As a first-year Ph.D. student at Arizona State University, I also took benefits of teaching Chinese language to college. I and my co-worker were teaching First-Year Chinese I. Besides teaching Chinese 101, I was also working as a tutor for Fourth-Year Chinese. Every week I meet every student individually for thirty minutes to practice their speaking and answer questions.
I hold a master degree of East Asian Languages and Cultures from Rutgers University. Other than teaching, I am also doing freelancing jobs in translating for two years.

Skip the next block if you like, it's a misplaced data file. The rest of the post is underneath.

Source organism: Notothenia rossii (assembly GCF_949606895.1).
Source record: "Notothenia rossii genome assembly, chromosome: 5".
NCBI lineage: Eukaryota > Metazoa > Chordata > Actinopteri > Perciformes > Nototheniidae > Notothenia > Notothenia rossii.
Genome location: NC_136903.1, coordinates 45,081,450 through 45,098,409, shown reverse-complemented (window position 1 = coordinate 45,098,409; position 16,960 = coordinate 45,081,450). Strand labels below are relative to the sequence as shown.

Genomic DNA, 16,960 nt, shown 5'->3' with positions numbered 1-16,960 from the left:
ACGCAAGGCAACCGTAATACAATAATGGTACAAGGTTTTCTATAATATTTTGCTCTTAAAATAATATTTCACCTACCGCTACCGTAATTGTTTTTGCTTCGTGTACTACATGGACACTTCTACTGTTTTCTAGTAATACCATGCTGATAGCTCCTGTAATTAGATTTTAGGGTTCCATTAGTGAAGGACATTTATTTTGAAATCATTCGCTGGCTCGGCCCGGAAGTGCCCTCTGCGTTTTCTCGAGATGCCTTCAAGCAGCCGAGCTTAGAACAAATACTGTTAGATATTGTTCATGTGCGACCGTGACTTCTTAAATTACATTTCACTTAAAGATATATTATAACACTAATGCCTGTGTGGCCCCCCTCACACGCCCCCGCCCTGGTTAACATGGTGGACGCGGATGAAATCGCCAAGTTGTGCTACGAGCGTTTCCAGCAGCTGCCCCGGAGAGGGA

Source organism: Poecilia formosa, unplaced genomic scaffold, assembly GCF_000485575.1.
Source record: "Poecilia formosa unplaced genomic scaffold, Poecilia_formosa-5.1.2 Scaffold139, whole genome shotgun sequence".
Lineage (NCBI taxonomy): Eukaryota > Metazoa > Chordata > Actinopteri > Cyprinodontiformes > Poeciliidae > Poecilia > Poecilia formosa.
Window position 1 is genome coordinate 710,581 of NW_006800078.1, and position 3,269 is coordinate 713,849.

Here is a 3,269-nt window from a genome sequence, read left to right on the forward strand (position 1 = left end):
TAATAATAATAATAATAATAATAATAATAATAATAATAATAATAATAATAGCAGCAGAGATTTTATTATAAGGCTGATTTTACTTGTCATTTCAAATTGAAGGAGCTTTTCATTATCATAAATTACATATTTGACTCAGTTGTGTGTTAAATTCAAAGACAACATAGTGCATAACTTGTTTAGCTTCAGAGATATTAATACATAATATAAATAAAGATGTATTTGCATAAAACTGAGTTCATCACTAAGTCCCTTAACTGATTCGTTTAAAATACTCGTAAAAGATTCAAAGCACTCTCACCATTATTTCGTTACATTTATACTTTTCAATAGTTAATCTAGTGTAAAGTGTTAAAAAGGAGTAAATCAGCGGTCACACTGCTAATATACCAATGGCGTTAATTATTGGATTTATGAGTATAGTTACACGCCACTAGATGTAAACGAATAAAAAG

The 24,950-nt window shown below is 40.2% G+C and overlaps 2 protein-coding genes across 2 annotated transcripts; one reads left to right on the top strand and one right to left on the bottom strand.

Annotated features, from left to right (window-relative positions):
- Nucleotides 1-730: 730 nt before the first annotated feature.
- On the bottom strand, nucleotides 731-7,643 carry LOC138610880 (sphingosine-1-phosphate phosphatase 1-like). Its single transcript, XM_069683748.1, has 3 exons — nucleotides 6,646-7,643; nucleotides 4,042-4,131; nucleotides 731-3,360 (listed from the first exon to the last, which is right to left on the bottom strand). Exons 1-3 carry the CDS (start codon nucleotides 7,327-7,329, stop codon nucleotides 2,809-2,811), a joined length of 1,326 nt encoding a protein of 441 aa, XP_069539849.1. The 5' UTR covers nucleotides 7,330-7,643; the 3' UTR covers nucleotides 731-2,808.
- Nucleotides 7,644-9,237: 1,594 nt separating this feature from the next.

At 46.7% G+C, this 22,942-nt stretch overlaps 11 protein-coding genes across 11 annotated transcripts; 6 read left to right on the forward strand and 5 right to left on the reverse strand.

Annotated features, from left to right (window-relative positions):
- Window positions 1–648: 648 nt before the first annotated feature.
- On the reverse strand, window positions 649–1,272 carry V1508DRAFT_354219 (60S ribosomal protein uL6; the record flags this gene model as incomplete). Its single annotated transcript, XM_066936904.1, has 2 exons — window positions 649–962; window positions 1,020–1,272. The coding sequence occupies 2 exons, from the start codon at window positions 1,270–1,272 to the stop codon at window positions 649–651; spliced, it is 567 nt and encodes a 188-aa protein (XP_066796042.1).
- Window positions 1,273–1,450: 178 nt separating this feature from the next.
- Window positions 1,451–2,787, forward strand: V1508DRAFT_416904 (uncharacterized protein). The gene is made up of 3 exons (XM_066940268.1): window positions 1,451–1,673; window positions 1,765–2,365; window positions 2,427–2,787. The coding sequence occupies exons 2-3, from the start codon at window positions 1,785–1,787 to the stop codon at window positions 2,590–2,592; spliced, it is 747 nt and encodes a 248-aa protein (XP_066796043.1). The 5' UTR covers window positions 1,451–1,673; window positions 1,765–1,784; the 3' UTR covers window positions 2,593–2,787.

Other than teaching and translating. I also researched Chinese history and religion. My interest in Chinese religions began as a child when I first saw my great-grandmother praying to a Buddhist statue. The statue’s dark and cryptic image, shrouded in incense smoke, aroused my curiosity about the deity and its associated religious practices. Many years later, I learned that the deity was Tara in esoteric Buddhism, but since my great-grandmother had passed away, no one in my family could explain why an illiterate woman in rural China would worship a bodhisattva from Tibet, or why her husband became a Daoist priest. This family mystery thus originally motivated my interest in studying Chinese religions academically, particularly those beliefs and practices influenced by non-Chinese cultures.